Commemoration

Lisa Dordal

i. Christmas PageantAt twelve, I played Maryin a community Christmas pageant.I saw you at the service, people said.I saw you with your baby,riding your donkey. A real donkey,led by some boy. Older boy.Fourteen at least. I don't rememberhis name or if I even knew itat the time. Just that I couldn't look at him.Couldn't look straight at himwithout blushing and lowering my eyes.Everyone said I made a great Mary.That I did a great job beingthe one God descended upon. No,not descended upon. Entered.That I did a great job being the oneGod entered. And whoafterwards called it holy. ii. Christmas Pageant RevisitedThe boy is important, the visiting poet said.Immensely important. The center of the poem,he said. Her desire for him is the center of the poem,the dramatic center. Her desire for him iswhat this poem is about. This much is clear:She desires him. The girl riding a donkeydesires him, the boy, the dramatic center.You need to build him up more,he continued. Give him a name, good looks,maybe a touch of acne. Help us to see him,to see the real center of this poem.To see into the center; to see inside herdesire. Help us to get inside—inside the blushing and the lowering.Tell us how blue his eyes are, how dark his hair,how straight and perfect hisnose. We need to see him. The centerof her desire. Unless, of course, you are striving(striving!) to create an aura of mystery—an illusion of mystery—like you wouldif you were talking about, say, God. 

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Lisa Dordal holds a Master of Divinity and Master of Fine Arts, both from Vanderbilt University, and currently teaches in the English Department at Vanderbilt. She is a Pushcart Prize nominee and the recipient of the Robert Watson Literary Prize and an Academy of American Poets Prize. Her poetry has appeared in a variety of journals and anthologies including Best New PoetsNinth LetterThe Greensboro ReviewVinyl PoetryCALYXThe Journal of Feminist Studies in Religion, and The Southern Poetry Anthology. For more information, please visit her website: lisadordal.com.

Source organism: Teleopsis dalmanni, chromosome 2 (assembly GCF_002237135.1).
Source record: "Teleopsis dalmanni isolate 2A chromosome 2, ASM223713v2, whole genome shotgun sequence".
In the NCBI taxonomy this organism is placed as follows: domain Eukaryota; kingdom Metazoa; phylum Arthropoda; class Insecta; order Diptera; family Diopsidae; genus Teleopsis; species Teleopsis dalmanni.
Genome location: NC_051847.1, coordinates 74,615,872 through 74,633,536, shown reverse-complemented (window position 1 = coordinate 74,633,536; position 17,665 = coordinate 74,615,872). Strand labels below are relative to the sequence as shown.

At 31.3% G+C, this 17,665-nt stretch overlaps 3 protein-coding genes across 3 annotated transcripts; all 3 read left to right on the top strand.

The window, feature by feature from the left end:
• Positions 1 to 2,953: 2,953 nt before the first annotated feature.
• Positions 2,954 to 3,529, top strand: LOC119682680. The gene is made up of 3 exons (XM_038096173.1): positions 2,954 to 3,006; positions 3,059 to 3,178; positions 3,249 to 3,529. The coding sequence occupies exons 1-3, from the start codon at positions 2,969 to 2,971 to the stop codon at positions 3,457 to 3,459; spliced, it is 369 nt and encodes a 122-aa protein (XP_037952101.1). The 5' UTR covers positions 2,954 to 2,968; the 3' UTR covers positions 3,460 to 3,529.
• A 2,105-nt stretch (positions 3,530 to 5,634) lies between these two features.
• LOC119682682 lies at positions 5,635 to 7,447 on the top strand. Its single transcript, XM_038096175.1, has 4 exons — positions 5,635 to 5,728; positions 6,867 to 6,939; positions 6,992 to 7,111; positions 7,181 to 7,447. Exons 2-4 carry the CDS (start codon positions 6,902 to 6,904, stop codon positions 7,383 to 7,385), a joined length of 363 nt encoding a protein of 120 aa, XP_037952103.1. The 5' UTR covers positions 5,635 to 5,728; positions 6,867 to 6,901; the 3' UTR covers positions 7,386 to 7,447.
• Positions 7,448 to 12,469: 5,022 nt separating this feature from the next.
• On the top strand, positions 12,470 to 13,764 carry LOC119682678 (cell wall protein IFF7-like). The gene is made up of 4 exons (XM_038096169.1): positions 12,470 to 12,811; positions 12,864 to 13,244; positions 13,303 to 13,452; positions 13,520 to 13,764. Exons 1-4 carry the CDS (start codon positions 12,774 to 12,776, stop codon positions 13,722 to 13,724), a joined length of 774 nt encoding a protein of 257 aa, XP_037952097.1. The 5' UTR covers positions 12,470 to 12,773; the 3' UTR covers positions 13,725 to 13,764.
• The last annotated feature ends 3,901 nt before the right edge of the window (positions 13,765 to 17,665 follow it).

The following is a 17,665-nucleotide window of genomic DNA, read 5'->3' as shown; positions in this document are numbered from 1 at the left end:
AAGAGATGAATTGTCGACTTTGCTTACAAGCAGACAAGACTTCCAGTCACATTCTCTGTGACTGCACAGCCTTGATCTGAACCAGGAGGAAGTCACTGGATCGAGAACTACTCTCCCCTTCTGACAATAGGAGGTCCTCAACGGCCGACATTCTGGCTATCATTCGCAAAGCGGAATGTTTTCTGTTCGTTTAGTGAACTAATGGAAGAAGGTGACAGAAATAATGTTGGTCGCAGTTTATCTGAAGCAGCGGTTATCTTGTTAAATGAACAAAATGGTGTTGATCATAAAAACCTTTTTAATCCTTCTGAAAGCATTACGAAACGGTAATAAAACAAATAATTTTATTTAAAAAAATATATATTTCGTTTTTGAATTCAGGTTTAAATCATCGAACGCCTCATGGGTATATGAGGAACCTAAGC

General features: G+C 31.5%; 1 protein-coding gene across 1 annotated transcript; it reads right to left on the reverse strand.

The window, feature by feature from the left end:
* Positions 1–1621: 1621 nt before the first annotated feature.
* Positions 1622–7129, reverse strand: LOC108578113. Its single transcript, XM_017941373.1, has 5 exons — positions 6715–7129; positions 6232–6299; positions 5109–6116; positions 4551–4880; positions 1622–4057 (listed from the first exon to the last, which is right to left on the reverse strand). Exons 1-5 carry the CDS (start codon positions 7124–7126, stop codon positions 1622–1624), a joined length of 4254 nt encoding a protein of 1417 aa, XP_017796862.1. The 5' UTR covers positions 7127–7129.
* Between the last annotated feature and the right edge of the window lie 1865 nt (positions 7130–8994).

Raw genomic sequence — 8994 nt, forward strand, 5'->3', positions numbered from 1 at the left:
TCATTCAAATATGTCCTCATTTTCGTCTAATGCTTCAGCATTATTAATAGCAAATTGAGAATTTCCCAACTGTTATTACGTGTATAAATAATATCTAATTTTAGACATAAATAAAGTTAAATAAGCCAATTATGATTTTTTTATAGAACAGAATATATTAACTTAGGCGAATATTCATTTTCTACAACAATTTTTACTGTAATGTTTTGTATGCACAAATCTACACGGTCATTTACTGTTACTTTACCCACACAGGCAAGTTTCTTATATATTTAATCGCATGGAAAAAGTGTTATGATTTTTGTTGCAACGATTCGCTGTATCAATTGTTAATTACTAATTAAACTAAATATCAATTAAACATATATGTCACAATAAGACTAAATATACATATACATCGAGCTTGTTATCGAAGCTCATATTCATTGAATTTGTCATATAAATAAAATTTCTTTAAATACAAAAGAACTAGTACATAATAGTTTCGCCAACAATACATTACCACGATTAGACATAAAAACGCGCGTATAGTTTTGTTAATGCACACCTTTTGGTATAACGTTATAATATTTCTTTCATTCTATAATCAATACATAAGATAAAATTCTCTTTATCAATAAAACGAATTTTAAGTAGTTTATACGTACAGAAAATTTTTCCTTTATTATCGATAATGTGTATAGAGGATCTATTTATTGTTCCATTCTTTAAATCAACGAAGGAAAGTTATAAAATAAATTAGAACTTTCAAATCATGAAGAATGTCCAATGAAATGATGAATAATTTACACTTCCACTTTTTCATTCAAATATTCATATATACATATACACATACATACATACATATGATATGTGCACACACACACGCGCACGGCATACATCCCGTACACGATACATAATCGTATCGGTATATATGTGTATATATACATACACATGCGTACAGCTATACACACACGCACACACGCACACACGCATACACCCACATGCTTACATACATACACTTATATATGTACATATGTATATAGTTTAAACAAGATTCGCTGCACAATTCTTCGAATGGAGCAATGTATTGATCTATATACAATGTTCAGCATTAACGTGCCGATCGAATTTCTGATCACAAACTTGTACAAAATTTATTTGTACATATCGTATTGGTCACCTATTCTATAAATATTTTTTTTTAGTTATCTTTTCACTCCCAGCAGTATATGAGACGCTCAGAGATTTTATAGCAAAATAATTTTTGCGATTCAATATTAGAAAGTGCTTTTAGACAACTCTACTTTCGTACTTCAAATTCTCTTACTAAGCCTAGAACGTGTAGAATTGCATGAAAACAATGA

"Mosaic of the Dark is a portrait of a young woman emerging from the constrictions of family and cultural expectations into her own authentic self. But these poems do not stop there. Lisa Dordal empathizes with the grouchy cashier at the toy and candy store of her childhood: how can I not/ admire her for her refusal/ to feign contentment; she crouches at the bars of a boy’s prison cell: I hear him breathing, telling him:/ it is a beautiful sound; she wonders if houseflies might be sent by the angels: their thousands and thousands of eyes—make a mosaic of the dark. While this collection is well-rooted in personal experience, the poems branch out with an empathetic and precisely observant heart to give us a glimpse of the mysterious world that threads through us all."
—Ellen Bass

"Lisa Dordal's Mosaic of the Dark is actually a book of light. Dordal means to illuminate the quotidian until it is as luminescent as any spiritual experience: 'I dream of flight. A sun/that can hold a million earths/and a mouth that swallows its fire.' This is the eye of a poet looking to her work for redemption and grace. Mosaic of the Dark is a beautiful book."
—Jericho Brown

"In Lisa Dordal's Mosaic of the Dark, desire transfigures the world we believe we know. The boy at the center of the poem is a stand-in for God. A mother is a place we've left. Two black horses in a cave are manifest, and what cannot be undone is as plain and secret as history itself. Here a bird drags its universe of feathers across the yard, and Dordal is the breath that sends them aloft like prayer."
—Traci Brimhall

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